You know, like what people have been doing all along in Diablo 2 if the amount of bots spamming—- <|#$%? D2NOOB.NET BOTZ = $50 HAX CHARM = $100 BUGGED WIZENDRAW WAND $250 %$*??&> >—-o>—- in random colours are any indication. Needless to say, people who buy the game ($50), then buy every good item ($200) and then quit out of boredom because there is nothing left for them to do and thereby free up bandwidth would be Blizzard’s dream customers. And Blizzard may take a page from Activision who successfully wrapped the Online Reflex Test into a semi-modern graphics engine, sold it with one of those toy guitars with the sound chip removed for $150 and then squeezed tens of euros more out of those who were too stubborn to admit the above. Arguments against microtransactions usually come down to being poor, lazy, unwilling to work, or so out of touch with market economics that they fail to grasp why Google can index the net for $0 and Blizzard cannot afford to press the rust storm button without $50,000,000/month worth of ongoing fees. Considering the fate of a certain other Diablo 2 killer that demanded $10/month for potatoes and apple pie, asking money from a playerbase used to paying only for maphacks, hacked and/or bugged items, the ultimate dupe secret on eBay and new CD keys as a result of the above may be a tough sell. …… Stay tuned, Laz Radio will get back to you on Hell Frost Day with the latest news from Blizzard! (More concept art, another battle.net 2.0 preview, oh, and the mothership now has psionic storm and can burrow)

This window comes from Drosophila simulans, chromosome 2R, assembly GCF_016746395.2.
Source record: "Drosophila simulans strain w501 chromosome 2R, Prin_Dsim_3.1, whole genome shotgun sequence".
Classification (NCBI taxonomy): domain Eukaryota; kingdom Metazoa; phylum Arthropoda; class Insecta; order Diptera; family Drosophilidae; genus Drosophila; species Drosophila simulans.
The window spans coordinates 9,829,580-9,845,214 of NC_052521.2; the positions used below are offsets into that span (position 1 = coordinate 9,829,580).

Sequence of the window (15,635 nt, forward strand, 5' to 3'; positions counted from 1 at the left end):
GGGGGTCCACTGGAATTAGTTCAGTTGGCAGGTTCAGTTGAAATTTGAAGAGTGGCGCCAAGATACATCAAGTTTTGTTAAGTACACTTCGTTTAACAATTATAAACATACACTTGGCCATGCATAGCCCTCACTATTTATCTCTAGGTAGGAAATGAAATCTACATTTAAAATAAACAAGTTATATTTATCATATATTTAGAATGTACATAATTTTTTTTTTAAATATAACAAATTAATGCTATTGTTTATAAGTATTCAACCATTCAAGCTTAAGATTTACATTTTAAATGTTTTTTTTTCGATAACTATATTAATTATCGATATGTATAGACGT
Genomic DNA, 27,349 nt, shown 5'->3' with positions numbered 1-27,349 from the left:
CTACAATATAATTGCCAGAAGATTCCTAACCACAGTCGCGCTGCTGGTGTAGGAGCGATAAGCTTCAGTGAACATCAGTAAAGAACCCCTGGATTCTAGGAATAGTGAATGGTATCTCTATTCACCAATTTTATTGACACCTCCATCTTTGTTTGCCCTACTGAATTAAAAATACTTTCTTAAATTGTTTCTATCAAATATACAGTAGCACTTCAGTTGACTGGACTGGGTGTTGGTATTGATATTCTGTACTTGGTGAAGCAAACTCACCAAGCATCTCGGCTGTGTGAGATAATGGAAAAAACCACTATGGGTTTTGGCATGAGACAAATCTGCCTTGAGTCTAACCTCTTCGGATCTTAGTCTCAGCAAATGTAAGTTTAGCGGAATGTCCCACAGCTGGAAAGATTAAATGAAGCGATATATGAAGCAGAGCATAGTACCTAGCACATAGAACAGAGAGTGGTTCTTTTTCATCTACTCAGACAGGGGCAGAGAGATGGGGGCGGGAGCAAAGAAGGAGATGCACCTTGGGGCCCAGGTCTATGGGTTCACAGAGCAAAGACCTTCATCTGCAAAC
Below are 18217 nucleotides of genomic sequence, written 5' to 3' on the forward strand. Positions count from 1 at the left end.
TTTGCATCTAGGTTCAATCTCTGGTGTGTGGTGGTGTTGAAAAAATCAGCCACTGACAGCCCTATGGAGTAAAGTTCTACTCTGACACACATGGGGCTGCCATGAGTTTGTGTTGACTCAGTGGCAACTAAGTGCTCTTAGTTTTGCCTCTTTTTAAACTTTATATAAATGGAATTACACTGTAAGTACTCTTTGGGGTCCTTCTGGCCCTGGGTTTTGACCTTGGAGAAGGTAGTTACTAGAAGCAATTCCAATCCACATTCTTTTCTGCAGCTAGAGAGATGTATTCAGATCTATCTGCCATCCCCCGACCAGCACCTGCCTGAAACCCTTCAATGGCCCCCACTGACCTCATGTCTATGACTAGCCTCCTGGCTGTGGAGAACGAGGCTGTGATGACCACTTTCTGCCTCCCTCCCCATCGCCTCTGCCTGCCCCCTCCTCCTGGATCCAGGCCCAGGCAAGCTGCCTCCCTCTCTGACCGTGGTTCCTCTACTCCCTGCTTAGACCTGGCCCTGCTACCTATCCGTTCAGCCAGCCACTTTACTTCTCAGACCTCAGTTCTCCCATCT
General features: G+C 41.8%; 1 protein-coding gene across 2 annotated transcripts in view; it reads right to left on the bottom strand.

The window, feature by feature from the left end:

<|#$%? D2NOOB.NET BOTZ = $50 HAX CHARM = $100 BUGGED WIZENDRAW WAND $250 %$*??&>
>—-o>—- in random colours are any indication.
Needless to say, people who buy the game ($50), then buy every good item ($200) and then quit out of boredom because there is nothing left for them to do and thereby free up bandwidth would be Blizzard’s dream customers. And Blizzard may take a page from Activision who successfully wrapped the Online Reflex Test into a semi-modern graphics engine, sold it with one of those toy guitars with the sound chip removed for $150 and then squeezed tens of euros more out of those who were too stubborn to admit the above.
Arguments against microtransactions usually come down to being poor, lazy, unwilling to work, or so out of touch with market economics that they fail to grasp why Google can index the net for $0 and Blizzard cannot afford to press the rust storm button without $50,000,000/month worth of ongoing fees.
Considering the fate of a certain other Diablo 2 killer that demanded $10/month for potatoes and apple pie, asking money from a playerbase used to paying only for maphacks, hacked and/or bugged items, the ultimate dupe secret on eBay and new CD keys as a result of the above may be a tough sell.
Stay tuned, Laz Radio will get back to you on Hell Frost Day with the latest news from Blizzard! (More concept art, another battle.net 2.0 preview, oh, and the mothership now has psionic storm and can burrow)
Disclaimer: Dead Fish is written by Brother Laz and hosted by Diii.net. The views expressed in this column are those of the author, and are not necessarily the opinions of Diii.net.